I founded Hip Hop Is Not the Enemy two years ago in response to the media backlash against Hip Hop following the Don Imus controversy: an attention-seeking shock jock had made a racist and sexist comment about a female basketball team, and somehow it was our fault. That wasn’t to say criticisms against potentially inflammatory lyrics or symbolism on our part weren’t valid, but to act as though our culture was solely responsible for the existence of society’s ills was as irresponsible as it was disingenuous. In the literature for the initiative, I wrote: “[Our lyrics] are merely a reflection of the world we live in. It is therefore the world at large that needs to be examined.” Instead of advocating censorship or “cleaning up the lyrics” to sweep problems under the rug, I supported focusing on the problems themselves. To prove that the Hip Hop community was a part of the solution, I aimed for us to come together to raise money and awareness to fight domestic violence.
Why domestic violence?
For one, Hip Hop was being accused of fostering the environment that purportedly made the whole world — including out of touch old white men in cowboy hats, apparently — believe it to be socially acceptable to mistreat women in real life. This was, however, only one of the problems I envisioned Hip Hop Is Not the Enemy addressing (for instance, we later additionally set up relief funds for hurricane victims). The principal reason I wanted to start with domestic violence was because I had an emotional attachment to the issue. I made it no secret that a woman I loved was allegedly being abused. The single to my album was about the situation. Though not many people were discussing the topic in general, I did not consider it to be particularly erratic or inaccessible: one in four women will be abused by a partner in her lifetime. As someone who was feeling helpless from afar as a person I cared about was being violated, it positively boiled my blood to know that people were blaming it all on me.
Since its inception, Hip Hop Is Not the Enemy has accrued 200 members on Facebook, about 1,500 supporters on MySpace, and a few hundred dollars in donations to the National Coalition Against Domestic Violence. That may not sound like much, but it’s a start. I’m still committed to the cause and have long-term plans to turn the initiative into a full-fledged nonprofit organization. I worked closely with a few such organizations outside of DC over the last few years to better understand how they operate. I’m currently looking for people to get involved in a more serious capacity to take this cause to the next level.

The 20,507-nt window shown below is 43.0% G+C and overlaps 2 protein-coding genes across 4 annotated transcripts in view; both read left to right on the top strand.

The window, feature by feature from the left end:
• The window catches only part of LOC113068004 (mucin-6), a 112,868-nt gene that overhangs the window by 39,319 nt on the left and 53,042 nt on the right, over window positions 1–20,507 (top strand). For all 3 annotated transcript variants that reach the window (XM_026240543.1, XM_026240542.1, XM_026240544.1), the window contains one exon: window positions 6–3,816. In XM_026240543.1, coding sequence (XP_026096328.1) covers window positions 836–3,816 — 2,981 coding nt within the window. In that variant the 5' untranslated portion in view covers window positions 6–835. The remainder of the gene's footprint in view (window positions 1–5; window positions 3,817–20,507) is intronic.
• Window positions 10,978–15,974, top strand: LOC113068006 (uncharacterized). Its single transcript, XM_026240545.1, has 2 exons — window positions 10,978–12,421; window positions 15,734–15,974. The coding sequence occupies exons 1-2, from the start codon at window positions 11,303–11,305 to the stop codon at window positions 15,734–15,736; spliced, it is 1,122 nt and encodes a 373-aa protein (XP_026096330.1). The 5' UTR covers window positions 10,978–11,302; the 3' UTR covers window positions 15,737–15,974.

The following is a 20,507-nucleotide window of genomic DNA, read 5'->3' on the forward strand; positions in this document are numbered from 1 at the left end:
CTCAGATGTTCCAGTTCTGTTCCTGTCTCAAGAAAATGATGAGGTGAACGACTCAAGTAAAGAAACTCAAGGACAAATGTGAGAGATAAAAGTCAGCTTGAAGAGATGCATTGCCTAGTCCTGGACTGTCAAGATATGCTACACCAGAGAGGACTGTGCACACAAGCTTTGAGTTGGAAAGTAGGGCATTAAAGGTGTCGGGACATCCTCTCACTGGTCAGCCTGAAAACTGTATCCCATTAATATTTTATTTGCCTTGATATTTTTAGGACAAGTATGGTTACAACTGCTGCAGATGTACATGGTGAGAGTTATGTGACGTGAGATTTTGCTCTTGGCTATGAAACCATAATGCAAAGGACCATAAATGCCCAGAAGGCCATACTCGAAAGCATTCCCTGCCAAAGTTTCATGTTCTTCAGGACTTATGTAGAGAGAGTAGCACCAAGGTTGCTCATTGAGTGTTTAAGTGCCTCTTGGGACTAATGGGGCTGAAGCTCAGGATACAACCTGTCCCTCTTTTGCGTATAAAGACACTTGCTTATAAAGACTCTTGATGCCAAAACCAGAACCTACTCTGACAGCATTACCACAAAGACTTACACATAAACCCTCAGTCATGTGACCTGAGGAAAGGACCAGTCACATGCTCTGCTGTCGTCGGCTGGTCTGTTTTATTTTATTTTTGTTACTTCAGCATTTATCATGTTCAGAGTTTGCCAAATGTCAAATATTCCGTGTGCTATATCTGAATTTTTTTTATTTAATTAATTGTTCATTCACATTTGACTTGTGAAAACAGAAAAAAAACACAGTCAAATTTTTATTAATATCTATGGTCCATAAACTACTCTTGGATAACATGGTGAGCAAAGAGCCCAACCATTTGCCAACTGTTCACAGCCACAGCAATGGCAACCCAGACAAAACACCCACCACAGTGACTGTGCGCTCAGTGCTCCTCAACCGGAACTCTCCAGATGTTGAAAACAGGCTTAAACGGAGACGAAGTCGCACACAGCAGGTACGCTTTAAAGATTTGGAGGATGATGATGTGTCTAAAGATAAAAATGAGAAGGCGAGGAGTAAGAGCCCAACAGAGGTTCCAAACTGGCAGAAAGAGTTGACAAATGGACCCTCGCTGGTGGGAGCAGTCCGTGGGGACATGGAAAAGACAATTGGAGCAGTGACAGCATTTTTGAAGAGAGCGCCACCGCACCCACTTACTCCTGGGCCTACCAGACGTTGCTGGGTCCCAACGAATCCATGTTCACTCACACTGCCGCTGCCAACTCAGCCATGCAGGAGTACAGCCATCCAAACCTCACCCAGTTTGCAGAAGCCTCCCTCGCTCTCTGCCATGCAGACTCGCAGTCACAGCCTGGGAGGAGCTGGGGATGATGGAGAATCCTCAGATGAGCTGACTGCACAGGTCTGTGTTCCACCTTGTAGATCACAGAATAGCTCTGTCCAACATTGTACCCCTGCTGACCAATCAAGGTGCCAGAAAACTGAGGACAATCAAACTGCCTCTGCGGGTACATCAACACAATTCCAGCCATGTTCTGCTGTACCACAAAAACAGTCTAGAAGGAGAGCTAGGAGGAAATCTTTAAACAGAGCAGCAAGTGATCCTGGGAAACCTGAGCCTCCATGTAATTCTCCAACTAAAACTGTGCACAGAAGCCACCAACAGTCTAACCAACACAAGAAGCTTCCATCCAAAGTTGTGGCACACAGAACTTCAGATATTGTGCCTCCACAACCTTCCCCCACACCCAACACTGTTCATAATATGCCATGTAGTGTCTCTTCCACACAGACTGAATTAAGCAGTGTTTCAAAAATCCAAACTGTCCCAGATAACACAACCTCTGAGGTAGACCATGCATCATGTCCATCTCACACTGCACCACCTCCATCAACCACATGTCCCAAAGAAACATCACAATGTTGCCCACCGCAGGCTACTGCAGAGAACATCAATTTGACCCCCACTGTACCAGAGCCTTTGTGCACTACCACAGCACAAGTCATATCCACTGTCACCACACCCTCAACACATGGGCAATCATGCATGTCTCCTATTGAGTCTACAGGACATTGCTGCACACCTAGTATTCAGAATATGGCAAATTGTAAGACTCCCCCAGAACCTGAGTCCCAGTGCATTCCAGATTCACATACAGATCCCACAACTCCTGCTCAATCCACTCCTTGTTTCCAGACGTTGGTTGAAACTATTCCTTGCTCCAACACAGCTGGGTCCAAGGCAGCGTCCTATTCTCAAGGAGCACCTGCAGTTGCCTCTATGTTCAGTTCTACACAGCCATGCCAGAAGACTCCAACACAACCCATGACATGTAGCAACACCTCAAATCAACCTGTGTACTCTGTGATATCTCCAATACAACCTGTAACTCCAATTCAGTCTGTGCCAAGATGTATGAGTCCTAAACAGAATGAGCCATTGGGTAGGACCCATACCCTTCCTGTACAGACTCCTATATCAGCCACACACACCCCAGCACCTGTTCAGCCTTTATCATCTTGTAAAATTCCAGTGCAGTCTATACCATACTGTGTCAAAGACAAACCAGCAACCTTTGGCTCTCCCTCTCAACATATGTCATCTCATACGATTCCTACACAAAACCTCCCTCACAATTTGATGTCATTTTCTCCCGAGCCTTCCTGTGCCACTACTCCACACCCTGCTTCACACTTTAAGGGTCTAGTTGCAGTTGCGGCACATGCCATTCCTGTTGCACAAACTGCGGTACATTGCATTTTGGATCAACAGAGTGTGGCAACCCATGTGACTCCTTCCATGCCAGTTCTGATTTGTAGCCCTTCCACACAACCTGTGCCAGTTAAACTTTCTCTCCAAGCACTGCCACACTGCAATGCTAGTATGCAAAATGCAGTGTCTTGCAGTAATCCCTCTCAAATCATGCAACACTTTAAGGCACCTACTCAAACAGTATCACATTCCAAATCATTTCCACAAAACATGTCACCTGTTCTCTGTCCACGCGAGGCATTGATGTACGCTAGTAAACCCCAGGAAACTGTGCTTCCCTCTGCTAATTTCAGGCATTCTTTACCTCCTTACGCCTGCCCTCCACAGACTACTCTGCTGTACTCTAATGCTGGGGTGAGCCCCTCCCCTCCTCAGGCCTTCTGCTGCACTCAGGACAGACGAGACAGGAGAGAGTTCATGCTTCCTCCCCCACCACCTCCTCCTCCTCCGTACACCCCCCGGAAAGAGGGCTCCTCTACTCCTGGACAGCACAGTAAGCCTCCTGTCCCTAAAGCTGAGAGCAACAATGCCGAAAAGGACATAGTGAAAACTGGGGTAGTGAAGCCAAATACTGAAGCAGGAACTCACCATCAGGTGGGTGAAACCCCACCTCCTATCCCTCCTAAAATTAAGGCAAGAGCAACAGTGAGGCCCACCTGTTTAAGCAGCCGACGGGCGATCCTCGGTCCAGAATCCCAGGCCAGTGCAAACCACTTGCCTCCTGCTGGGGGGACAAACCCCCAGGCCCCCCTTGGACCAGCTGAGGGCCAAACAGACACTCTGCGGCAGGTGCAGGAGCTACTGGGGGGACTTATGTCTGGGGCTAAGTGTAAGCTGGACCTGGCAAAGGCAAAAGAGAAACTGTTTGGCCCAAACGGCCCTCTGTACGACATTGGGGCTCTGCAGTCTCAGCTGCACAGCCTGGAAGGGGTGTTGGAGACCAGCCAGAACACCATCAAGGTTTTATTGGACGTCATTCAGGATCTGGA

With all that said, some may wonder why I have yet to officially comment on the situation that transpired before the Grammys that everyone is still talking about. I assure you that it has nothing to do with the fact that Chris Brown has sung my lyrics, or that I had a crush on Rihanna before she cut her hair. Above all, I’ve been witnessing all the gossip and felt I had nothing meaningful to add to the conversation. My efforts are about Hip Hop’s role in society, and neither of the artists in question are a part of Hip Hop — though they do have loose ties and one might expect the masses to associate them with our culture, perhaps due to their ages most seem to be correctly identifying them as proponents of pop culture instead. I am guilty of making inappropriate jokes amongst friends about rumors surrounding the cirumstances behind the dispute, but obviously hold the position that domestic violence itself is no laughing matter. That doesn’t change whether or not it involves singers, people we know in person, or whether or not it actually happened.